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An online-only Canadiana & Historic Objects auction highlighted by the outstanding lifetime collections of Dick Withington and Brian Stead will be held on Saturday, October 24th, by Miller & Miller Auctions, Ltd., based in New Hamburg. The 699-lot auction will begin at 9 am Eastern time. Phone and absentee bids will also be accepted.
The auction is packed with Canadiana, clocks, art, pottery and stoneware, art pottery, furniture, folk art, decoys, historical objects, lamps, lighting, rugs and textiles. “This sale is the perfect storm,” said Ethan Miller of Miller & Miller Auctions. “We’re unleashing the rare clocks of a renaissance man, Dick Withington, juxtaposed Brian Stead’s Canadiana furniture and pottery.”
Regarding the Withington collection of scarce American and Canadian clocks, Miller said, “Dick Withington died in 1992, but the family retained his collection until now. In a pre-Internet world, collectors were astonished by what Dick found ‘the old way’. Today they’ll find no duplication.”
American clocks from the Withington collection include a rare, circa 1825 H. Clark shelf clock featuring ivory escutcheons, upper and lower doors and dial marked “H. Clark, Plymouth, Ct.” (est. $2,500-$3,000); and a 20th century Trippensee Mfg. Co. planetarium, manually operated with a wooden pulley driven by a cord, 30 inches long by 19 inches tall (est. $2,500-$3,000).
All prices quoted are in Canadian dollars. Internet bidding will be via LiveAuctioneers.com, Invaluable.com and the Miller & Miller website (www.MillerandMillerAuctions.com).
Also from the Withington collection is a Canadian 1920s Pequegnat Clock Company wall regulator No. 1 in a dark oak case, having a metal dial with Roman numerals, original hands and 8-day time only regulator (est. $2,000-$2,500); and a Seth Thomas double-door ‘peanut’ style clock in rosewood veneer, made in America in the 1870s, having a metal upper dial with Roman numerals and 8-day time and strike round brass spring-driven movement (est. $2,000-$2,500).
Mr. Miller described Brian Stead as “a quiet collector of Canadiana. Authenticity and originality were his foremost criteria. ‘Would be, could be and should be’ would never cut it with Brian.”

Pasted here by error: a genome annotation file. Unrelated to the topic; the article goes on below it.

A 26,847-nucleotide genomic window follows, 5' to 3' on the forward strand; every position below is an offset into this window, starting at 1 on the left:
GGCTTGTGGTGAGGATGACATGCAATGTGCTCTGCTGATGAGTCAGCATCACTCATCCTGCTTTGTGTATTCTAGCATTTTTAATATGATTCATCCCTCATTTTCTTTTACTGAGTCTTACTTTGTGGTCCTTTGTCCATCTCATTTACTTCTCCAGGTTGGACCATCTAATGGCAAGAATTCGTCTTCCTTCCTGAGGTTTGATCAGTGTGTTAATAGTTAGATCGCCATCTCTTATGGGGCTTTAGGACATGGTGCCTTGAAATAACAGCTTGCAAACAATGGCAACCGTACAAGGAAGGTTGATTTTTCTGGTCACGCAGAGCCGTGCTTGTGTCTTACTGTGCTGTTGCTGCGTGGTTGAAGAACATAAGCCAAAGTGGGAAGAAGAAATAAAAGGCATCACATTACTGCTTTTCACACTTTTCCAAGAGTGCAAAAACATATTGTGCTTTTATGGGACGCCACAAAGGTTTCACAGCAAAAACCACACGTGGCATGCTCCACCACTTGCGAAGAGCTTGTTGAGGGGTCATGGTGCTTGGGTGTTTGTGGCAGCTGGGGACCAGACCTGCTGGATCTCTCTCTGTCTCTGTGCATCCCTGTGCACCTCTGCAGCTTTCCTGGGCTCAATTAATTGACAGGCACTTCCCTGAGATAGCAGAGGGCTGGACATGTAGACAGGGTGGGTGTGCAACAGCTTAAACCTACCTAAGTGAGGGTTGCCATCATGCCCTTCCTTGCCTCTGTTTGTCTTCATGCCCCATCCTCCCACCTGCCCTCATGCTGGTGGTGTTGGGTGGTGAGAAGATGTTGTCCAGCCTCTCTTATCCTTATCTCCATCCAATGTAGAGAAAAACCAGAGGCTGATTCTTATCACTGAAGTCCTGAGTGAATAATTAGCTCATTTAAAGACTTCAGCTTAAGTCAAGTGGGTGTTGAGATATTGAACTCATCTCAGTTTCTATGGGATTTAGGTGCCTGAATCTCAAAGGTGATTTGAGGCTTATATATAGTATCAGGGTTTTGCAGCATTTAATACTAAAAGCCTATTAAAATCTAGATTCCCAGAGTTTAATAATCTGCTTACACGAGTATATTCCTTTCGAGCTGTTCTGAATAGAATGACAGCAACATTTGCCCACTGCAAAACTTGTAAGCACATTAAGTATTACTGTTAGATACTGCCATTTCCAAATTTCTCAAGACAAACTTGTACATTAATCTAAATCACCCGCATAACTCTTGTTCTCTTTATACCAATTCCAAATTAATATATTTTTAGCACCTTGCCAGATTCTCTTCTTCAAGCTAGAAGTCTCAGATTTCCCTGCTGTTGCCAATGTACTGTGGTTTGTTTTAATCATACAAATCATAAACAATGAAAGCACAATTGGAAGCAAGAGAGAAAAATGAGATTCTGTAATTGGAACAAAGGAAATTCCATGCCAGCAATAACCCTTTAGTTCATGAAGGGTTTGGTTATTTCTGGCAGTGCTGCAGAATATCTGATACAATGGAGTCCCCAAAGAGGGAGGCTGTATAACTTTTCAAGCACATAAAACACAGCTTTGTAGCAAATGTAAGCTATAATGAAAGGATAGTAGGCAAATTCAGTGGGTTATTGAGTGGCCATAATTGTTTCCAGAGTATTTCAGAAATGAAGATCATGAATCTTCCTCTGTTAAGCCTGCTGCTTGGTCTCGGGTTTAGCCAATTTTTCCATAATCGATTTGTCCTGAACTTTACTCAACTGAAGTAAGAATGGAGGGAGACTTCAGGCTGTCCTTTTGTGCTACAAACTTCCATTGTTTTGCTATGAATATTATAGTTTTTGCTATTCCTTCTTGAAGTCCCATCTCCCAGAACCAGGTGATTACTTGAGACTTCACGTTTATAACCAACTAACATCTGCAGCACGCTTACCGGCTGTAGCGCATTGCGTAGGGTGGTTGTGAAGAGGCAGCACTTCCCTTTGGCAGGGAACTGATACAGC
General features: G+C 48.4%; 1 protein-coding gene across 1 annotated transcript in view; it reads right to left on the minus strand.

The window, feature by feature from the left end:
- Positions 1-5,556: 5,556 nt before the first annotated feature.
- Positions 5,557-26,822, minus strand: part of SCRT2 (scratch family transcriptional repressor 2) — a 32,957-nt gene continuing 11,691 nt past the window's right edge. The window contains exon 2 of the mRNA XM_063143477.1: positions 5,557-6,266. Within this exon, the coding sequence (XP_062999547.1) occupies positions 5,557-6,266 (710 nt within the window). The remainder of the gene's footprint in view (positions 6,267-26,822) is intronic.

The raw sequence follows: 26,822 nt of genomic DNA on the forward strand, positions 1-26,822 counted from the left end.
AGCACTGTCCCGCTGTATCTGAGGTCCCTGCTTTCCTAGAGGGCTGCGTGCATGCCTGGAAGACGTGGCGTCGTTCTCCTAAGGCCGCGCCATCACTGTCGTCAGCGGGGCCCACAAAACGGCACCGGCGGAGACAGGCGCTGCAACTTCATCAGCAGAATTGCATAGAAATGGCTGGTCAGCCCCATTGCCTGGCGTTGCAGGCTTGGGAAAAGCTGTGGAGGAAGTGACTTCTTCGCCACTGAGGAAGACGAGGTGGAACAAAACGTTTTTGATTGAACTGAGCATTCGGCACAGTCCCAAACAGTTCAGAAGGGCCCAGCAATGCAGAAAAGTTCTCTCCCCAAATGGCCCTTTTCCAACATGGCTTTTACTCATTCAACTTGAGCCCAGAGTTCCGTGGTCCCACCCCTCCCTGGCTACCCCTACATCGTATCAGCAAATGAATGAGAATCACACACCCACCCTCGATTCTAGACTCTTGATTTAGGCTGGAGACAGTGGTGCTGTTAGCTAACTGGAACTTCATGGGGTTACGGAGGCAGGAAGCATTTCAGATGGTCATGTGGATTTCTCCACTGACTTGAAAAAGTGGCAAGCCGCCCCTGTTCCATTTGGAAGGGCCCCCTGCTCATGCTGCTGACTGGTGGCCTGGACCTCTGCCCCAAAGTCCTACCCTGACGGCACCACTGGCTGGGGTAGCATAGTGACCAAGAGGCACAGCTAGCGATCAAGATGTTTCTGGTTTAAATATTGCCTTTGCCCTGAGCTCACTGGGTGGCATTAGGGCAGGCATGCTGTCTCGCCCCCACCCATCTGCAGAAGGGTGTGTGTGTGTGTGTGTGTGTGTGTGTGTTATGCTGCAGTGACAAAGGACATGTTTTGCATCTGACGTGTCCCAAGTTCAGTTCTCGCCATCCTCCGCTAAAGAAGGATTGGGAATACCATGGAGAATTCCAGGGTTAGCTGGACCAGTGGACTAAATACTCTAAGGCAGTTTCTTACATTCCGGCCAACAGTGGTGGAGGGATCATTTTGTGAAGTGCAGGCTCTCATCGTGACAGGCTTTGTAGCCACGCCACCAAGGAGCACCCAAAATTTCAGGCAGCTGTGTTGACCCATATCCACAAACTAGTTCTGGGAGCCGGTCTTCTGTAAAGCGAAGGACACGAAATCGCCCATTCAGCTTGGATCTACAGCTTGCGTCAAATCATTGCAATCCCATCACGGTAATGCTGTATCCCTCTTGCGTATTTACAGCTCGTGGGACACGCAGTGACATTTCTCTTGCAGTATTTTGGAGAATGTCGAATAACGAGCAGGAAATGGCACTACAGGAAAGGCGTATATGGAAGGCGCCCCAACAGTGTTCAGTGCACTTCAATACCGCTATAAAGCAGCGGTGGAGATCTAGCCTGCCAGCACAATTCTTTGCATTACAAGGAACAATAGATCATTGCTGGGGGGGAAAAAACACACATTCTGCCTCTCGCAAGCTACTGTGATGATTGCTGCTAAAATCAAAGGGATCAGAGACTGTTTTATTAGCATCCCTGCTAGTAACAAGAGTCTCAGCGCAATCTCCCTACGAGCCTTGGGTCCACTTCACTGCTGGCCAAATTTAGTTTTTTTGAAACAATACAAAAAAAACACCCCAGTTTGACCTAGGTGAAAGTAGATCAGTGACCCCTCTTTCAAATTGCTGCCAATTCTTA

Furniture pieces in the Stead collection include a painted pine armoire made in Quebec, Canada in circa the 1850s, having raised panel ends, 72 ½ inches tall (est. $2,000-$3,000); and an 1870s Waterloo County (Canada) painted pine corner cupboard with mahoganized grain painted finish, dry scraped interior and two-piece stacked construction, 82 inches in height (est. $1,500-$2,000).
There are four oil on board paintings in the auction by the noted Canadian artist Homer Ransford Watson (1855-1936), all from the collection of the late Jack Wilfong, Watson’s paper boy. All are framed and signed. Watson has been characterized as a painter who first painted Canada as Canada, rather than as a pastiche of European painting. Works in the sale include the following:
- A 1926 painting titled verso, Spring on a Country Road (but listed as On a Country Road by Muriel Miller in her book, Homer Watson – The Man of Doon). The image area is 12 ½ inches by 16 ½ inches. It’s housed in a nice painted wood frame (est. $2,500-$3,000).
- A work from the 1930s titled Winter Afterglow, contained in a gilt wood frame. Watson incorporated outdoor elements in many of his paintings. Winter was no exception, as this scene gives the viewer a valley vista through an opening in the trees (est. $2,500-$3,000).
- An untitled 1930s painting, framed behind glass, with many key Watson trademarks and drama: the sky giving a premonition of inclement weather, the wind-swept oak tree with cattle fording, a bend in the Grand River in the direction of home (est. $2,500-$3,000).
- An untitled 1930s painting, framed behind glass, 13 inches by 17 inches (sight). Watson liked capturing atmospheric situations; the drama created here, with the partially-blocked sun, pending storm and light reflection on the river, is very effective (est. $2,000-$2,500).
Another noteworthy painting in the auction (and a candidate for top lot of the auction, with an estimate of $4,000-$6,000) is an oil on panel of a horse attributed to Canadian artist John J. Kenyon (1862-1937) titled Craigie from the 1890s. The 13 inch by 10 inch work, in a gilt plaster frame, is expected to spark a bidding war, as paintings by Kenyon are rarely offered at auction.
Two other lots carrying estimates of $4,000-$6,000 are a rare copy of Volume 1 of Philip Miller’s Descriptions of the Figures of Plants (English, 1760), boasting 300 color copper plates (lithographs) and numerous pressed folia between the pages; and an early 19th century example of Newton’s Celestial Library Globe (English), on a Victorian-era cast iron base, with 12 applied engraved gores, a brass meridian and ornate cast tripod base; the globe is 17 inches in diameter.
Also up for bid October 24th will be a Canadian-made Wettlaufer decorated child’s wagon (Oxford County, circa 1890), one of only five masterpiece wagons made for Adam Wettlaufer’s grandchildren, this one built for Clara (est. $3,000-$5,000); and an English cased dueling pistol set made by William Chance & Son (London), in a mahogany case with brass inlay and complete with six tools, percussion caps tin and powder flask, in a velvet-lined case (est. $3,500-$5,500).
Miller & Miller Auctions has a Watches, Jewelry and Decorative Arts auction scheduled for Saturday, November 21st, at 9am Eastern. It will be webcast from the New Hamburg gallery.
To learn more about Miller & Miller Auctions and the firm’s upcoming auctions, visit www.MillerandMillerAuctions.com. Updates posted often.